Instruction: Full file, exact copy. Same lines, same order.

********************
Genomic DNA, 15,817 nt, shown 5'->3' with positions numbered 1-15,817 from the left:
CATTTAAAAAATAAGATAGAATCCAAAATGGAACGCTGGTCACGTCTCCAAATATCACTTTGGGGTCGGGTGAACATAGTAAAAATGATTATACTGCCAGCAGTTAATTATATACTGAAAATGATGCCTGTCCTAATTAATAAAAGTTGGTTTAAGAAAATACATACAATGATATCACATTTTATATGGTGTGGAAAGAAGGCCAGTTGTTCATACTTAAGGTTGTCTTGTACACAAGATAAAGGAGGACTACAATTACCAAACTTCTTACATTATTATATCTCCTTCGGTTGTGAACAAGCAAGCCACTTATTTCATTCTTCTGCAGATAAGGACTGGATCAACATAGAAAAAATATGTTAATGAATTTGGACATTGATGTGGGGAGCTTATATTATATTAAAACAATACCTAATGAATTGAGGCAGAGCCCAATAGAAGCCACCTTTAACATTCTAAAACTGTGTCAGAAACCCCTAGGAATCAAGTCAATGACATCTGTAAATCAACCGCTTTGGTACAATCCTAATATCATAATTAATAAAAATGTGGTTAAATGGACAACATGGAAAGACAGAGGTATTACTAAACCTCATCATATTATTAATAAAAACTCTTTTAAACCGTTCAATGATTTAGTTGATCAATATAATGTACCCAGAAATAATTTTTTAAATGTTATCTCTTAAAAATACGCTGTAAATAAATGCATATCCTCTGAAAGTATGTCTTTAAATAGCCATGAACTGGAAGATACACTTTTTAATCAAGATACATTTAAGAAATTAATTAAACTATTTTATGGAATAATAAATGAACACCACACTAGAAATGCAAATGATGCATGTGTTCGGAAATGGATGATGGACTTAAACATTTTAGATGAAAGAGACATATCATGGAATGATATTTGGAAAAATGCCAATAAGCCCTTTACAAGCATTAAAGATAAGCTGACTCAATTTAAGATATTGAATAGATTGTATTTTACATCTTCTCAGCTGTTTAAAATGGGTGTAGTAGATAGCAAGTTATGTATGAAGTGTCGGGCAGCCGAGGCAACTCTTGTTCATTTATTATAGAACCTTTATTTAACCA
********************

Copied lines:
Genomic DNA, 15,817 nt, shown 5'->3' with positions numbered 1-15,817 from the left:
CATTTAAAAAATAAGATAGAATCCAAAATGGAACGCTGGTCACGTCTCCAAATATCACTTTGGGGTCGGGTGAACATAGTAAAAATGATTATACTGCCAGCAGTTAATTATATACTGAAAATGATGCCTGTCCTAATTAATAAAAGTTGGTTTAAGAAAATACATACAATGATATCACATTTTATATGGTGTGGAAAGAAGGCCAGTTGTTCATACTTAAGGTTGTCTTGTACACAAGATAAAGGAGGACTACAATTACCAAACTTCTTACATTATTATATCTCCTTCGGTTGTGAACAAGCAAGCCACTTATTTCATTCTTCTGCAGATAAGGACTGGATCAACATAGAAAAAATATGTTAATGAATTTGGACATTGATGTGGGGAGCTTATATTATATTAAAACAATACCTAATGAATTGAGGCAGAGCCCAATAGAAGCCACCTTTAACATTCTAAAACTGTGTCAGAAACCCCTAGGAATCAAGTCAATGACATCTGTAAATCAACCGCTTTGGTACAATCCTAATATCATAATTAATAAAAATGTGGTTAAATGGACAACATGGAAAGACAGAGGTATTACTAAACCTCATCATATTATTAATAAAAACTCTTTTAAACCGTTCAATGATTTAGTTGATCAATATAATGTACCCAGAAATAATTTTTTAAATGTTATCTCTTAAAAATACGCTGTAAATAAATGCATATCCTCTGAAAGTATGTCTTTAAATAGCCATGAACTGGAAGATACACTTTTTAATCAAGATACATTTAAGAAATTAATTAAACTATTTTATGGAATAATAAATGAACACCACACTAGAAATGCAAATGATGCATGTGTTCGGAAATGGATGATGGACTTAAACATTTTAGATGAAAGAGACATATCATGGAATGATATTTGGAAAAATGCCAATAAGCCCTTTACAAGCATTAAAGATAAGCTGACTCAATTTAAGATATTGAATAGATTGTATTTTACATCTTCTCAGCTGTTTAAAATGGGTGTAGTAGATAGCAAGTTATGTATGAAGTGTCGGGCAGCCGAGGCAACTCTTGTTCATTTATTATAGAACCTTTATTTAACCA